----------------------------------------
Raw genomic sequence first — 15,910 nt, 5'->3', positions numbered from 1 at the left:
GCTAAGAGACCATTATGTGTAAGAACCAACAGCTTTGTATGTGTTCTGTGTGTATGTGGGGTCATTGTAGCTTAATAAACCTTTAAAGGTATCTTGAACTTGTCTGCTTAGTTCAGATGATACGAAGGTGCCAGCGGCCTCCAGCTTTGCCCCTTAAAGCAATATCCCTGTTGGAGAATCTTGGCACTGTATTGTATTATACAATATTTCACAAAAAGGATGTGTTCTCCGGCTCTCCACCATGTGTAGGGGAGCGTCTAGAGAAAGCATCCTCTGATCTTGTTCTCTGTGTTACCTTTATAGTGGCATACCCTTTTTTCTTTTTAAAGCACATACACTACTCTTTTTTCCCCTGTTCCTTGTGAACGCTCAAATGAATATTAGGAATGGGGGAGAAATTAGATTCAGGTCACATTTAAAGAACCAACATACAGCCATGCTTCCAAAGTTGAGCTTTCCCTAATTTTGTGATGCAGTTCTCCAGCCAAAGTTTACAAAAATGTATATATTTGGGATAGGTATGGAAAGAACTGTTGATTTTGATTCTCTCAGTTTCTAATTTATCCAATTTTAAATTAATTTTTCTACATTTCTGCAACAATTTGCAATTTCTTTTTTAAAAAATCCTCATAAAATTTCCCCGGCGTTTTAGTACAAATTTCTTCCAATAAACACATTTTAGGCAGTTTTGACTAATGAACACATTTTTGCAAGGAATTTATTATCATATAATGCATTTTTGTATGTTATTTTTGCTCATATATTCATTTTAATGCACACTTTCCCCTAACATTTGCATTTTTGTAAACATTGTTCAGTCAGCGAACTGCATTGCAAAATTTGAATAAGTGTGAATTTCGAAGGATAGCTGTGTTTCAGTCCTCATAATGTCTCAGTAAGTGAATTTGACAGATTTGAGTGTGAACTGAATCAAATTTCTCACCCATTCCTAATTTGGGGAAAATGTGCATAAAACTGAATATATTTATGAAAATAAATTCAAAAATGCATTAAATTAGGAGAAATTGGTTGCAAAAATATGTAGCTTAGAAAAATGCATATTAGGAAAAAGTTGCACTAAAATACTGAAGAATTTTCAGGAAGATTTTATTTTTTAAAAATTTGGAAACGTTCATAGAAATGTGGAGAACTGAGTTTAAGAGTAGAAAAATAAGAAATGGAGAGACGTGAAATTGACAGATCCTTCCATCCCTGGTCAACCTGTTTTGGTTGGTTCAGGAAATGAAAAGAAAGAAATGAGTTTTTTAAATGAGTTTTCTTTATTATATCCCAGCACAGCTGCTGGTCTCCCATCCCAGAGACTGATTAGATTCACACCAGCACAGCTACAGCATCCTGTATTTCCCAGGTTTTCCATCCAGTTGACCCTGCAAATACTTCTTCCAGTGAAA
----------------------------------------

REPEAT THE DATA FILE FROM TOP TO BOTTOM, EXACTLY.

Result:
Raw genomic sequence first — 15,910 nt, 5'->3', positions numbered from 1 at the left:
GCTAAGAGACCATTATGTGTAAGAACCAACAGCTTTGTATGTGTTCTGTGTGTATGTGGGGTCATTGTAGCTTAATAAACCTTTAAAGGTATCTTGAACTTGTCTGCTTAGTTCAGATGATACGAAGGTGCCAGCGGCCTCCAGCTTTGCCCCTTAAAGCAATATCCCTGTTGGAGAATCTTGGCACTGTATTGTATTATACAATATTTCACAAAAAGGATGTGTTCTCCGGCTCTCCACCATGTGTAGGGGAGCGTCTAGAGAAAGCATCCTCTGATCTTGTTCTCTGTGTTACCTTTATAGTGGCATACCCTTTTTTCTTTTTAAAGCACATACACTACTCTTTTTTCCCCTGTTCCTTGTGAACGCTCAAATGAATATTAGGAATGGGGGAGAAATTAGATTCAGGTCACATTTAAAGAACCAACATACAGCCATGCTTCCAAAGTTGAGCTTTCCCTAATTTTGTGATGCAGTTCTCCAGCCAAAGTTTACAAAAATGTATATATTTGGGATAGGTATGGAAAGAACTGTTGATTTTGATTCTCTCAGTTTCTAATTTATCCAATTTTAAATTAATTTTTCTACATTTCTGCAACAATTTGCAATTTCTTTTTTAAAAAATCCTCATAAAATTTCCCCGGCGTTTTAGTACAAATTTCTTCCAATAAACACATTTTAGGCAGTTTTGACTAATGAACACATTTTTGCAAGGAATTTATTATCATATAATGCATTTTTGTATGTTATTTTTGCTCATATATTCATTTTAATGCACACTTTCCCCTAACATTTGCATTTTTGTAAACATTGTTCAGTCAGCGAACTGCATTGCAAAATTTGAATAAGTGTGAATTTCGAAGGATAGCTGTGTTTCAGTCCTCATAATGTCTCAGTAAGTGAATTTGACAGATTTGAGTGTGAACTGAATCAAATTTCTCACCCATTCCTAATTTGGGGAAAATGTGCATAAAACTGAATATATTTATGAAAATAAATTCAAAAATGCATTAAATTAGGAGAAATTGGTTGCAAAAATATGTAGCTTAGAAAAATGCATATTAGGAAAAAGTTGCACTAAAATACTGAAGAATTTTCAGGAAGATTTTATTTTTTAAAAATTTGGAAACGTTCATAGAAATGTGGAGAACTGAGTTTAAGAGTAGAAAAATAAGAAATGGAGAGACGTGAAATTGACAGATCCTTCCATCCCTGGTCAACCTGTTTTGGTTGGTTCAGGAAATGAAAAGAAAGAAATGAGTTTTTTAAATGAGTTTTCTTTATTATATCCCAGCACAGCTGCTGGTCTCCCATCCCAGAGACTGATTAGATTCACACCAGCACAGCTACAGCATCCTGTATTTCCCAGGTTTTCCATCCAGTTGACCCTGCAAATACTTCTTCCAGTGAAA